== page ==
O Moçambique tem uma Constituição que data de 2004.

As leis de Moçambique estão disponíveis em Português aqui.

A ACJR colabou com o Serviço Nacional Penitenciário (SERNAP), o Instituto Patrocínio Assistência Juridíca (IPAJ), o Centro de Direitos Humanos (CDH) da Universidade Eduardo Mondlane e a organização REFORMAR, para conduzir pesquisas aplicadas à reformas em justiça criminal e direitos humanos. 

US Department of State Human Rights Report Mozambique 2011
Author: Jean
Published: Mar 26, 2012

"By law the maximum length of investigative detention without a warrant is 48 hours, during which time a detainee has the right to judicial review of the case. The individual may be detained another 90 days while the PIC continues its investigation. When a person is accused of a crime carrying a sentence of more than eight years, the individual may be detained up to an additional 84 days without being charged formally. With court approval, such detainees may be held for two more periods of 84 days each without charge while the police complete their investigation. The law provides that when the prescribed period for investigation has been completed and if no charges have been brought, the detainee must be released. .... Excessively long pretrial detention continued to be a serious problem, due in part to an inadequate number of judges and prosecutors and poor communication among authorities. Approximately 35 percent of inmates were in pretrial detention. The LDH reported in many cases authorities held inmates far beyond the maximum allowed under law before their trials began and that in the city and Province of Maputo alone in the first half of September there were 532 detainees that were being held beyond the legal limit."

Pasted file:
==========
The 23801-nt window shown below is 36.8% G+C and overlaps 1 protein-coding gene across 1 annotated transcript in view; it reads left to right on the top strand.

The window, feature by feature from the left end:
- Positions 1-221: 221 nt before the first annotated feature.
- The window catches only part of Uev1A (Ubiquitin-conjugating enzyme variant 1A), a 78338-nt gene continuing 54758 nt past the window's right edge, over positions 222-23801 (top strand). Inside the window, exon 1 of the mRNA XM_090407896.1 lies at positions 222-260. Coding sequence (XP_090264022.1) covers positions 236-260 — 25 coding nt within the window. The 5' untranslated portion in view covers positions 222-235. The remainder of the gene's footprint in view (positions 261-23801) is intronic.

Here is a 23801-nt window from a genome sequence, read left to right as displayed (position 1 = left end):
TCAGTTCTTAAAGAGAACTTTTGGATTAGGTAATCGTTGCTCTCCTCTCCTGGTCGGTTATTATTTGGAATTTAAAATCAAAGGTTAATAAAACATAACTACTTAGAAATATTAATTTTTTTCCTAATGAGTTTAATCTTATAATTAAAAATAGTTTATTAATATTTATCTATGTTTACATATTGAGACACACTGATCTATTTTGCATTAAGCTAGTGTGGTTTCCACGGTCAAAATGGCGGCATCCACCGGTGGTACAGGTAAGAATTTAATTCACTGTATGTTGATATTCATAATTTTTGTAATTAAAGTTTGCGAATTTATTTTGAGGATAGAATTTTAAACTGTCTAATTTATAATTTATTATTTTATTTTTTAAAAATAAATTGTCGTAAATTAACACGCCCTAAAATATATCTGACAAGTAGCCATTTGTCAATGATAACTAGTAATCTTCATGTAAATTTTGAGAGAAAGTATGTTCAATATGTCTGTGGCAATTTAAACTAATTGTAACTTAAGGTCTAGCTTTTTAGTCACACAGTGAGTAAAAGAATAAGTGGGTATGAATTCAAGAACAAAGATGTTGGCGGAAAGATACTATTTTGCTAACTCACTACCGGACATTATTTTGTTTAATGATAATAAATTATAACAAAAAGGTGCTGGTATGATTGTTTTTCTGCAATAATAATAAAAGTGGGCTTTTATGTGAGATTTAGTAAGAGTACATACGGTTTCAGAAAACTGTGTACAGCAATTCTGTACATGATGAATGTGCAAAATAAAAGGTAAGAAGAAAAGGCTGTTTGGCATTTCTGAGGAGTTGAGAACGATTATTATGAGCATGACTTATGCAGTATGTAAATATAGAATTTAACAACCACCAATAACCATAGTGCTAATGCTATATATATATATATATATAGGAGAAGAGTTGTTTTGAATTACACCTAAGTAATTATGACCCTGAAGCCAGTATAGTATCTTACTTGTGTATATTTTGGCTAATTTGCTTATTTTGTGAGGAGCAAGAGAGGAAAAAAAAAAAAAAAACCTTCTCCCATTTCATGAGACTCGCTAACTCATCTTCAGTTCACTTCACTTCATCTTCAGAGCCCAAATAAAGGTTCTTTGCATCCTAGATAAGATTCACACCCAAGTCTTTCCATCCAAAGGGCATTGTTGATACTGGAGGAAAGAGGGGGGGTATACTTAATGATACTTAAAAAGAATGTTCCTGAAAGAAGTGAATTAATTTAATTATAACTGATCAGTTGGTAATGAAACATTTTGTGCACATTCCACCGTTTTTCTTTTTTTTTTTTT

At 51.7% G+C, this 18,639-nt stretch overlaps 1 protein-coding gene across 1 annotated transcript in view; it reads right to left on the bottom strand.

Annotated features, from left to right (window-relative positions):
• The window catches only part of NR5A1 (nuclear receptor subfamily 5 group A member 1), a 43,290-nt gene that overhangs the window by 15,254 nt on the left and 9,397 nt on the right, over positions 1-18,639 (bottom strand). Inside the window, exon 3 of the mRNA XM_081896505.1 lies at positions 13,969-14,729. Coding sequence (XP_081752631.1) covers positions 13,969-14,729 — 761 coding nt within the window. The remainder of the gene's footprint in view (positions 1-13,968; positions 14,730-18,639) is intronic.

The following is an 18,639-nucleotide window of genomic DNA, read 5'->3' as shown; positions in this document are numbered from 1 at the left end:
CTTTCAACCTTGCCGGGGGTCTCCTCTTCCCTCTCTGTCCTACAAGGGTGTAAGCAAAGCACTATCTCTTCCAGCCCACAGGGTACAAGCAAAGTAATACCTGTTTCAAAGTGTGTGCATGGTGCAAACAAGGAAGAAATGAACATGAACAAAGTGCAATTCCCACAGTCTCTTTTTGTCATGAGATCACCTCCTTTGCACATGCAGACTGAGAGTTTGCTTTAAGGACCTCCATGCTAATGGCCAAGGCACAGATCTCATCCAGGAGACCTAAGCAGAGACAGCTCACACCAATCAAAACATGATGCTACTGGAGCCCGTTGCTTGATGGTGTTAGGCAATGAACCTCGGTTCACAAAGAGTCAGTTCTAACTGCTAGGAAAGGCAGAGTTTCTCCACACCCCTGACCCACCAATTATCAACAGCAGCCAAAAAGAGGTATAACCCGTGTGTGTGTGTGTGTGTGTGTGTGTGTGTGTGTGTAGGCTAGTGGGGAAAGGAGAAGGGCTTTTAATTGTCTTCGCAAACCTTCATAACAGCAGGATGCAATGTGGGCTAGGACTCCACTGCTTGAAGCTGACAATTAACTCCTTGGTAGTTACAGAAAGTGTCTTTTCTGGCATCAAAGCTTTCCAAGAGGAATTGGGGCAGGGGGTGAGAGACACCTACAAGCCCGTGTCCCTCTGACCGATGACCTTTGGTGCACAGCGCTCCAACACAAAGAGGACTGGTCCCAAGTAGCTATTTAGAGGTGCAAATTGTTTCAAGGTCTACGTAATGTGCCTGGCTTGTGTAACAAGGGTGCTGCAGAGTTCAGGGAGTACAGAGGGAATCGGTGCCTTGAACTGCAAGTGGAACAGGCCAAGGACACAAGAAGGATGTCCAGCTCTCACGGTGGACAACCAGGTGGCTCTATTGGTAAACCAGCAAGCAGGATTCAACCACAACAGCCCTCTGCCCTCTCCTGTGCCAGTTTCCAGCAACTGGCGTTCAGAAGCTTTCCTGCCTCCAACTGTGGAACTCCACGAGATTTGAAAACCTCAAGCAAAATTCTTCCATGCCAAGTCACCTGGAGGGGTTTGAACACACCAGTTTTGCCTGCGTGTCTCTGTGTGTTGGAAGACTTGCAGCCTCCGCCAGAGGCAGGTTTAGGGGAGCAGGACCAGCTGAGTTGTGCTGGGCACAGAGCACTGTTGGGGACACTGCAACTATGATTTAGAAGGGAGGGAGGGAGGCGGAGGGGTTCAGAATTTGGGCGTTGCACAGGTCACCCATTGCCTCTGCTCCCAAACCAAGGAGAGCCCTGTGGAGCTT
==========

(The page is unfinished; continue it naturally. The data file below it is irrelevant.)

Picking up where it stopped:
'Mozambique needs more judges'
Author: Jean
Published: Mar 15, 2012

The President of Mozambique's Supreme Court, Ozias Pondja, on 13 March 2012 said that the country needs to train more judges, since the 293 who currently exist are insufficient to meet the growing pressure on the courts.

'I can't believe in justice anymore': Obstacles to justice for unlawful killings by police in Mozambique
Author: Jean
Published: Oct 08, 2009

This report renews Amnesty International’s call on the Mozambican authorities to ensure that there are thorough, prompt and impartial investigations into all cases of use of force by the police resulting in death; that the officers responsible for unlawful killings are brought to justice in fair trials; and that families of those killed receive adequate reparation. It highlights the obstacles to accessing justice for families of victims of unlawful killings by the police and calls on the authorities to remove these obstacles.

LEI DE BASES DA ORGANIZAÇÃO JUDICIÁRIA
Author: Suraj
Published: Jul 08, 2009

elaboração da presente proposta de Lei de Bases da Organização Judiciária é o resultado de um longo trabalho de investigação e de reflexão, com a participação de uma pluralidade de actores do sistema de justiça e da comunidade na elaboração do diagnóstico dos problemas e das propostas de solução

Mozambique: Justice Sector and the Rule of Law
Author: Jean
Published: Jun 01, 2006

This Africa Governance Monitoring and Advocacy Project (AfriMAP) report published by the Open Society Initiative for Southern Africa (OSISA) in 2006 is a comprehensive report on the Mozambican legal system.